Why The Poor Man’s Copyright Doesn’t Legally Work For Your Music

Written by Jaron Lewis

First off, you may be wondering what in the world a “poor man’s copyright” is. A poor man’s copyright is mailing something to yourself as proof of original creation. The problem is, the copyright law even states that there isn’t a way to protect it and it can’t substitute official registration. Copyright laws can be really, really confusing but we’ll help you out.

Why The Poor Man’s Copyright Doesn’t Work

The main reason the poor man’s copyright isn’t recommended is because it won’t stand up in the court of law as well as an actually registered copyright. You won’t have access to all the laws put in place to protect your creation because you didn’t register it.

Mail is easily tampered with and thus the poor man’s copyright will not stand up in a court of law as valuable evidence. Beyond that, the poor man’s copyright is rarely recognized as a definitive date and proof of creation or ownership in a court of law.

What Can You Do?

Since 1978, the copyright laws have changed in the creator’s favor. Now, anything you create automatically is copyrighted to you. This means that, legally, this piece of work is yours and will be recognized as such. Now, that doesn’t mean you can just ignore registration and be totally fine. To obtain the full protection the copyrights provided, you have to legally register the copyright in your name.

For example, the statutory damages rule states that the court can fine people for infringing on your copyright. Without registering officially for said copyright, the court will not fine people. While, yes, your work has minimal coverage upon completion, registration with the copyright office is the only true and definitive way to gain access to all the protections the law offers.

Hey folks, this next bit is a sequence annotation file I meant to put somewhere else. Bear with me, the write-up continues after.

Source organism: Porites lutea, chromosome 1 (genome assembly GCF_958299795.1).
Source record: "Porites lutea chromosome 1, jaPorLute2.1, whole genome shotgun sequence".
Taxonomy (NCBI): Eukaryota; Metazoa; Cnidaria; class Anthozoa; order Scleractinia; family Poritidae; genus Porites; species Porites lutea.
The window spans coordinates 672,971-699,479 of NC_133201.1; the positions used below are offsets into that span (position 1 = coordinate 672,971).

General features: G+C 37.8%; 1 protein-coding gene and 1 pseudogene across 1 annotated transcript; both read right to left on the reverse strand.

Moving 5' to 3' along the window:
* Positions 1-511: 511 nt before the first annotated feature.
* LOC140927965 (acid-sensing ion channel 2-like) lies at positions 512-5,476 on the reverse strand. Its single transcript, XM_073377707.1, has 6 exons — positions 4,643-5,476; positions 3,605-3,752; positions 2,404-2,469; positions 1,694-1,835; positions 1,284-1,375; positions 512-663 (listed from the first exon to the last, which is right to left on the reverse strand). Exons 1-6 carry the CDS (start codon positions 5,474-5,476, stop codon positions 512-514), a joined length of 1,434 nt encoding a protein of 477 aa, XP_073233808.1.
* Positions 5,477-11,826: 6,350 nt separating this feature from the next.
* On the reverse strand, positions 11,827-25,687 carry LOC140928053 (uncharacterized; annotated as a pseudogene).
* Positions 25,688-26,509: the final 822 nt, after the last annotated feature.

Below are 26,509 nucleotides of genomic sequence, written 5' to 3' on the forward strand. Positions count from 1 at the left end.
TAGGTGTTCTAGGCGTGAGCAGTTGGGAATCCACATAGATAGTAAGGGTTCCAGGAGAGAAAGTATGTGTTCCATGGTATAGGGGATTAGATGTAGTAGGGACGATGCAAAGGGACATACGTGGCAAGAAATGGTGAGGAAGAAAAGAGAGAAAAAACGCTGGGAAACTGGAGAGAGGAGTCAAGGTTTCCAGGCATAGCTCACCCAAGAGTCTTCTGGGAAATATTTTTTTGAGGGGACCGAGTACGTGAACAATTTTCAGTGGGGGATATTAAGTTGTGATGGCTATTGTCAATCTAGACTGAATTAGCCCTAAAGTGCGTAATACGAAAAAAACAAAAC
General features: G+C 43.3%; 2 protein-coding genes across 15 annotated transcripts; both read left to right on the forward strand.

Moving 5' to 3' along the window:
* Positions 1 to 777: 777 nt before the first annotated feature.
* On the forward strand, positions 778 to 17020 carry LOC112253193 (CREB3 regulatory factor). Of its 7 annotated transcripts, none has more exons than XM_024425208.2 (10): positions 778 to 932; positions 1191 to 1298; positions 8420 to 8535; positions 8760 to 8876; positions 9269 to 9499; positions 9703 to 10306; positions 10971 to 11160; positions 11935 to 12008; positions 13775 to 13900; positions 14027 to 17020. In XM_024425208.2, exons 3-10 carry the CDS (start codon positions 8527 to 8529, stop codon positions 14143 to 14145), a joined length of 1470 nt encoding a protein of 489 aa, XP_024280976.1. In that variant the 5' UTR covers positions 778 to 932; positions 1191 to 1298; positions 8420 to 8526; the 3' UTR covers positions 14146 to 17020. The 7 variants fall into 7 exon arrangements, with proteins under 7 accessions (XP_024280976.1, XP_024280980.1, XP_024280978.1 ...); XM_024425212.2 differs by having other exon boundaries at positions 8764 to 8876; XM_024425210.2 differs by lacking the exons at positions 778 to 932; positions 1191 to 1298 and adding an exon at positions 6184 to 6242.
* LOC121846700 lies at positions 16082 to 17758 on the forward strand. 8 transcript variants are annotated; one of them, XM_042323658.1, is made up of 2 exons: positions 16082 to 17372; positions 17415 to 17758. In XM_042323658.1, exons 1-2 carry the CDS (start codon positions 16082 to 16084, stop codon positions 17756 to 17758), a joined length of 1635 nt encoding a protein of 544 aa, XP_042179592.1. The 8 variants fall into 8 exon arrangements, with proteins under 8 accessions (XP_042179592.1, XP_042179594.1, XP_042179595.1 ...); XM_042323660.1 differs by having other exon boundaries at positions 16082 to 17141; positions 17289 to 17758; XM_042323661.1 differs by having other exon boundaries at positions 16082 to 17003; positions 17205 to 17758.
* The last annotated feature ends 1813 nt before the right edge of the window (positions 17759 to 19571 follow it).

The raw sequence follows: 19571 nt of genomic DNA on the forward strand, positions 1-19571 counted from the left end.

Don't Believe The Myth

Copyright laws can be confusing and time-consuming, but it’s very important that you don’t just fall back on the myth of the poor man’s copyright to be the only copyright protection of your material.

It tends to not stand up in a court of law or serve as proof of definitive creation or the date of creation. Even though copyright law changed in 1978 to cover any work you create upon completion, that doesn’t mean you shouldn’t go and register it with the government to get an official copyright. Registration is the only way to guarantee you get full access to the protection the copyright laws can offer you. We hope this has helped you sift through some of the complex laws and confusing myths.



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